People looked at me in a strange way when I told them I was reading a 300-page book about the iPod. “No, seriously. It’s a whole book about the iPod!” Steven Levy, author of The Perfect Thing is senior editor and chief technology correspondent for Newsweek magazine and the author of five previous books. Levy is a technophile and over the course of his career has seen many products, many technologies, come and go. But I doubt any new product has aroused his interest like the iPod. Levy is absolutely in love with the iPod and with Steve Jobs, the man responsible for overseeing its creation. This book often reads like a hagiography of the man and his little technological marvel.

Interestingly, the book is “shuffled” so that different copies of the book will have the chapters in different order. While this is a neat idea, and a unique one that fits well with one of the iPod’s most popular features, it means that there is no flow from chapter-to-chapter and also that there is some repetition. I can only imagine the logistical nightmare this represented for those who had to edit and proof the book!

In some ways it seems silly to write a biography of the iPod since it is, after all, only five years old (having released on October 23, 2001). It seems akin to writing a biography of an actress like Dakota Fanning. Sure she’s a fantastic little actress, is highly sought after in Hollywood, and has already made her mark in Tinseltown (and we loved her in Charlotte’s Web), but the fact remains that she is only twelve and her career is only beginning. Surely it would be too easy to write her biography. And surely it is too early to write seriously about the iPod. Then again, the iPod is not going anywhere soon and seems to be gaining both acceptance and prominence so perhaps a book is in order.

Despite displaying more than a little bias (how is this for hyperbole?: “The iPod nano was so beautiful that it seemed to have dropped down from some vastly advanced alien civilization. It had the breathtaking compactness of a lustrous Oriental artifact. It wasn’t really much bigger than a large mint left on your pillow at a fine hotel.”) this is an interesting and even an important book. The iPod is a significant device that has been accepted and embraced by countless millions of people. It may well come to define a whole generation. And if not that, it will surely speak volumes about a generation. It also represents a technology that Christians would do well to consider. After all, when we listen to our iPods we tend to tune out the world around us. In some ways I think the iPod is representative of the self-centered, individualistic culture we live in. By parking the little white buds in our ears, we can enter a little world all our own. We can turn off and tune in. We can listen to what we want to hear while ignoring everything around us. We can easily allow this good invention to become destructive to our relationships and even to our faith.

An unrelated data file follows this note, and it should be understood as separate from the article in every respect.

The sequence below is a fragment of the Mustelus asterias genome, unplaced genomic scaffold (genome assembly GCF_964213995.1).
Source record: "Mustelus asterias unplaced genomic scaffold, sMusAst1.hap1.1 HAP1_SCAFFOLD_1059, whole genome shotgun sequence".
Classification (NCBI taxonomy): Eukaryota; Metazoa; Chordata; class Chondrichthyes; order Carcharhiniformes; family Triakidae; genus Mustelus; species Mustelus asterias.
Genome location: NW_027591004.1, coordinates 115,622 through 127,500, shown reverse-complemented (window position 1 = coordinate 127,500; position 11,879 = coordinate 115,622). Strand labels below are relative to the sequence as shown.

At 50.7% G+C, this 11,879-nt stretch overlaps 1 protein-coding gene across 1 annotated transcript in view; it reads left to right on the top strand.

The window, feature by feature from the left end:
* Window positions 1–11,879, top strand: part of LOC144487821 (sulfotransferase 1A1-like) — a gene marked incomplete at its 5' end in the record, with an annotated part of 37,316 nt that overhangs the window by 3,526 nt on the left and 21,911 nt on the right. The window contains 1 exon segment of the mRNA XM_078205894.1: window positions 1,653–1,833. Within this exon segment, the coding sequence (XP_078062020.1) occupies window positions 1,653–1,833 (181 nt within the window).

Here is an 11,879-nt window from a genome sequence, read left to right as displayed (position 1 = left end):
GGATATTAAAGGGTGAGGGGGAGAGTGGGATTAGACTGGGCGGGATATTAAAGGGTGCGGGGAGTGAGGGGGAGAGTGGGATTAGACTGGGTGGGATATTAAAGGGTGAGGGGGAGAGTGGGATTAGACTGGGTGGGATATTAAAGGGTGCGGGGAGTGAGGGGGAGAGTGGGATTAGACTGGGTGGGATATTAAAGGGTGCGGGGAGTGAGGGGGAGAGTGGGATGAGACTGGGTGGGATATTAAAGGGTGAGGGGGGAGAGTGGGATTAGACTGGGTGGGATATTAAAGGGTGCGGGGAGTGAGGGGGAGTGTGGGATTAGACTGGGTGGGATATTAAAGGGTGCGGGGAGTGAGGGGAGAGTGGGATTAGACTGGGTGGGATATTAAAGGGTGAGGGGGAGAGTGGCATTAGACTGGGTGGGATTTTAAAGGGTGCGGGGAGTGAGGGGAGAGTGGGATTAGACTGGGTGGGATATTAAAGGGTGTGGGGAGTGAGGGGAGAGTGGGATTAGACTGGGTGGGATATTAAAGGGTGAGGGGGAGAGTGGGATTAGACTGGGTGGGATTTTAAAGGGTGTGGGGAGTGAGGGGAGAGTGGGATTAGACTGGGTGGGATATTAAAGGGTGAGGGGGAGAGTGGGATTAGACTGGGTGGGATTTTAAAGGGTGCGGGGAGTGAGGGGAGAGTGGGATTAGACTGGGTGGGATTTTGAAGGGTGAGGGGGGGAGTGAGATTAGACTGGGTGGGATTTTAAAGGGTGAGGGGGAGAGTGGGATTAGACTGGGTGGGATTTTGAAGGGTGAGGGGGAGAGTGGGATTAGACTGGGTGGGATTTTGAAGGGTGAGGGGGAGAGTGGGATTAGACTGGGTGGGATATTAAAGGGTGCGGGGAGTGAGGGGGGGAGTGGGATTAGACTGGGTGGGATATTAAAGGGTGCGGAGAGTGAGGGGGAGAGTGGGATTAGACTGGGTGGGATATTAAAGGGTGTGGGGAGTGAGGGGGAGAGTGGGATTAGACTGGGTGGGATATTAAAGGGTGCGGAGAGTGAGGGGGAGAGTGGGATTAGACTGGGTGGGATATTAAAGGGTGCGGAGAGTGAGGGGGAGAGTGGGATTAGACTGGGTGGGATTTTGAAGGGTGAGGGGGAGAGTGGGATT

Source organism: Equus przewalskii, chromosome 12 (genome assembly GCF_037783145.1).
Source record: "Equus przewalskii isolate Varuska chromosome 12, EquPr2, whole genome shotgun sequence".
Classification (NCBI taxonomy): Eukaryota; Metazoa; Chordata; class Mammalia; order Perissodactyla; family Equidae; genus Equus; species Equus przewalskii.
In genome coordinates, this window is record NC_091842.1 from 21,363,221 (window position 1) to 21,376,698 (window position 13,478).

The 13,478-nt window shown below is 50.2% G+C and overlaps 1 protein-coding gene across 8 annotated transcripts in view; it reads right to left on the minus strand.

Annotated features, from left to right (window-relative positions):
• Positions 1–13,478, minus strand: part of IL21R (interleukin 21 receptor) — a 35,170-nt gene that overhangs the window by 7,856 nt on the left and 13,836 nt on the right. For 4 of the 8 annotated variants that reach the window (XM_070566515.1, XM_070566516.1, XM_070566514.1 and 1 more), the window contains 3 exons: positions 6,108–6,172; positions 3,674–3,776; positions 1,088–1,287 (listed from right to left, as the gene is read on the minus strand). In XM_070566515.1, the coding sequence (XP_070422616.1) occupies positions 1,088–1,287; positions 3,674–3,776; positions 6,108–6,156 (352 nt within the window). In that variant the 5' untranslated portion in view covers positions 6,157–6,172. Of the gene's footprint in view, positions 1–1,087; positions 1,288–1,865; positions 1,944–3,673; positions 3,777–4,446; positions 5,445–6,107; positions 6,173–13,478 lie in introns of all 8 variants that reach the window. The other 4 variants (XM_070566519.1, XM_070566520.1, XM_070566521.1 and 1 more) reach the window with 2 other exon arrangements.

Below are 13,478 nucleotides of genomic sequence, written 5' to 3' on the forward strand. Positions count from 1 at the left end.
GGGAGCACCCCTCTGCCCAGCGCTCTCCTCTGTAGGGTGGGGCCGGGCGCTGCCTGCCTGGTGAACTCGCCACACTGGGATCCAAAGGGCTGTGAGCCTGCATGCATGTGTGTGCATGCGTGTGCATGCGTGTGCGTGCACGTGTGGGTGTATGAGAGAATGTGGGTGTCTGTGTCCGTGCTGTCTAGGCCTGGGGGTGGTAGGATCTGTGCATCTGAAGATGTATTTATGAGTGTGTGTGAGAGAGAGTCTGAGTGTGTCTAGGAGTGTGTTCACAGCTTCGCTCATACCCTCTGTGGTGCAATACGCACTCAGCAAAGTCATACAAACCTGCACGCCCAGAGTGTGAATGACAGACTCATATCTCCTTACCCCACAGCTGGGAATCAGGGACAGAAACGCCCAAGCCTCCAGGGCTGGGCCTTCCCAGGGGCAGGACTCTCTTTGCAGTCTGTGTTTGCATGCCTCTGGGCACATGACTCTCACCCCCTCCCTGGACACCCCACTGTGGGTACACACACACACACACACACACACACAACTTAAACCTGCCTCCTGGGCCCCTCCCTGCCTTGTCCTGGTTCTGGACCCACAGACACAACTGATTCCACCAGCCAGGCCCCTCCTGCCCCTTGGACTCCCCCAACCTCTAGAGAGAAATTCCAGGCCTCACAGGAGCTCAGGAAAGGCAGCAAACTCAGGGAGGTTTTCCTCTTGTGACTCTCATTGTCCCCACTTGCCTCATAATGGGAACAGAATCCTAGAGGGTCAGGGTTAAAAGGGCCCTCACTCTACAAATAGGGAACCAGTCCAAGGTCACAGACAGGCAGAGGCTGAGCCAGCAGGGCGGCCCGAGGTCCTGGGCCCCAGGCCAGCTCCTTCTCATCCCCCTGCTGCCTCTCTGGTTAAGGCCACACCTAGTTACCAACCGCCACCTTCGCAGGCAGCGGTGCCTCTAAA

I was disappointed that the author spent the vast majority of the book looking at the past and the present with very little time dedicated to looking to the future and attempting to understand what the iPod’s long term effects will be. Maybe a philosopher or historian or sociologist would be more qualified to attempt to predict how the iPod will be remembered ten or a hundred years from now. Is it a piece of technology that will be lost to history or will it be remembered as groundbreaking and as a product that changed the world? In the absence of such analysis, the most interesting chapters are those dealing with the history and development of the iPod. Ones dealing with identity, coolness and the personal nature of the iPod are also well worth reading.

One awfully tedious chapter deals with the “shuffle” feature and whether or not it is truly random (the answer being yes and no - no because computers cannot be truly random because they need to have some kind of a starting point, but yes because the songs are chosen as randomly as is possible). Levy decides, and this is true, I’m sure, that the human mind just doesn’t cope well with randomness. Thus when our iPods seem to favor a particular song or artist, it is really just our minds playing tricks on us (which, of course, rings hollow when we hear a song for the third or fourth time in a day!).

Despite a few less-than-stellar chapters which seemed to be little more than filler, this was a valuable read as I sought to understand the iPod generation. The Perfect Thing is far from a perfect book (you probably saw that line coming!). Still, it is interesting enough for the most part and raises some interesting questions and concerns. At the very least it helped me understand the incredible, growing phenomenon that is the iPod.